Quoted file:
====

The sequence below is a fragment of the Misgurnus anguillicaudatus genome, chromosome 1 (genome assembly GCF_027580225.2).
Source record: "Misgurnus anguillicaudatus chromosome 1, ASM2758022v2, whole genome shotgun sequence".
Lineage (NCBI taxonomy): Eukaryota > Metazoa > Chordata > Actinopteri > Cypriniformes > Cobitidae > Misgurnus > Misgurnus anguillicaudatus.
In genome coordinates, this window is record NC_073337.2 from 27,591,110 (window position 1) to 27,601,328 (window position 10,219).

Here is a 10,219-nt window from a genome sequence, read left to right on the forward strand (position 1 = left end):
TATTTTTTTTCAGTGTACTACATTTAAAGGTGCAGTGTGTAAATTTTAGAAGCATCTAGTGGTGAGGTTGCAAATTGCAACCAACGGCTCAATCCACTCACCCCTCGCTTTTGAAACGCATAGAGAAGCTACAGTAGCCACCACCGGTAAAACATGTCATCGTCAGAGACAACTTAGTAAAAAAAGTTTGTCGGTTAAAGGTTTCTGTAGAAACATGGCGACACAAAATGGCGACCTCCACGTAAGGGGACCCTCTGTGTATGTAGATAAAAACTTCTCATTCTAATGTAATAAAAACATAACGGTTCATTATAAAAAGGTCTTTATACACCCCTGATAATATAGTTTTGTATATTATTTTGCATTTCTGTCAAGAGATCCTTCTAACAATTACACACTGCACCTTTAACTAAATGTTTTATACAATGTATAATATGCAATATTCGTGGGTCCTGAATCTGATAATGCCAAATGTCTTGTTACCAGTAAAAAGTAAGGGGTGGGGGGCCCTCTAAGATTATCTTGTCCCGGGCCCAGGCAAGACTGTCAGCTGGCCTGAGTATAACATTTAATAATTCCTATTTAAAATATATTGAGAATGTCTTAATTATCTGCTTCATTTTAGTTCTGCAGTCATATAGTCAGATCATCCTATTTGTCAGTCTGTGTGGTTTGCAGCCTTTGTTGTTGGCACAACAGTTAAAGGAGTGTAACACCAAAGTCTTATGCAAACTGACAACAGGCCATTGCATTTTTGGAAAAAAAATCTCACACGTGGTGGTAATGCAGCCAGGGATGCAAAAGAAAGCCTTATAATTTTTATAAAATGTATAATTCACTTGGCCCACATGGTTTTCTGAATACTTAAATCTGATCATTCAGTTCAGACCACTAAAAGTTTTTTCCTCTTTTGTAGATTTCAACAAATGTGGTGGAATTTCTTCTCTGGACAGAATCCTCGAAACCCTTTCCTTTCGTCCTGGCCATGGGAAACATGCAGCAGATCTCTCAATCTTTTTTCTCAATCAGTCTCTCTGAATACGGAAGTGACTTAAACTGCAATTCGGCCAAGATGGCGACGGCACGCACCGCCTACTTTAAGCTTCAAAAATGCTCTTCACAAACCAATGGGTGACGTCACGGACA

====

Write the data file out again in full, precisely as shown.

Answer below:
The sequence below is a fragment of the Misgurnus anguillicaudatus genome, chromosome 1 (genome assembly GCF_027580225.2).
Source record: "Misgurnus anguillicaudatus chromosome 1, ASM2758022v2, whole genome shotgun sequence".
Lineage (NCBI taxonomy): Eukaryota > Metazoa > Chordata > Actinopteri > Cypriniformes > Cobitidae > Misgurnus > Misgurnus anguillicaudatus.
In genome coordinates, this window is record NC_073337.2 from 27,591,110 (window position 1) to 27,601,328 (window position 10,219).

Here is a 10,219-nt window from a genome sequence, read left to right on the forward strand (position 1 = left end):
TATTTTTTTTCAGTGTACTACATTTAAAGGTGCAGTGTGTAAATTTTAGAAGCATCTAGTGGTGAGGTTGCAAATTGCAACCAACGGCTCAATCCACTCACCCCTCGCTTTTGAAACGCATAGAGAAGCTACAGTAGCCACCACCGGTAAAACATGTCATCGTCAGAGACAACTTAGTAAAAAAAGTTTGTCGGTTAAAGGTTTCTGTAGAAACATGGCGACACAAAATGGCGACCTCCACGTAAGGGGACCCTCTGTGTATGTAGATAAAAACTTCTCATTCTAATGTAATAAAAACATAACGGTTCATTATAAAAAGGTCTTTATACACCCCTGATAATATAGTTTTGTATATTATTTTGCATTTCTGTCAAGAGATCCTTCTAACAATTACACACTGCACCTTTAACTAAATGTTTTATACAATGTATAATATGCAATATTCGTGGGTCCTGAATCTGATAATGCCAAATGTCTTGTTACCAGTAAAAAGTAAGGGGTGGGGGGCCCTCTAAGATTATCTTGTCCCGGGCCCAGGCAAGACTGTCAGCTGGCCTGAGTATAACATTTAATAATTCCTATTTAAAATATATTGAGAATGTCTTAATTATCTGCTTCATTTTAGTTCTGCAGTCATATAGTCAGATCATCCTATTTGTCAGTCTGTGTGGTTTGCAGCCTTTGTTGTTGGCACAACAGTTAAAGGAGTGTAACACCAAAGTCTTATGCAAACTGACAACAGGCCATTGCATTTTTGGAAAAAAAATCTCACACGTGGTGGTAATGCAGCCAGGGATGCAAAAGAAAGCCTTATAATTTTTATAAAATGTATAATTCACTTGGCCCACATGGTTTTCTGAATACTTAAATCTGATCATTCAGTTCAGACCACTAAAAGTTTTTTCCTCTTTTGTAGATTTCAACAAATGTGGTGGAATTTCTTCTCTGGACAGAATCCTCGAAACCCTTTCCTTTCGTCCTGGCCATGGGAAACATGCAGCAGATCTCTCAATCTTTTTTCTCAATCAGTCTCTCTGAATACGGAAGTGACTTAAACTGCAATTCGGCCAAGATGGCGACGGCACGCACCGCCTACTTTAAGCTTCAAAAATGCTCTTCACAAACCAATGGGTGACGTCACGGACA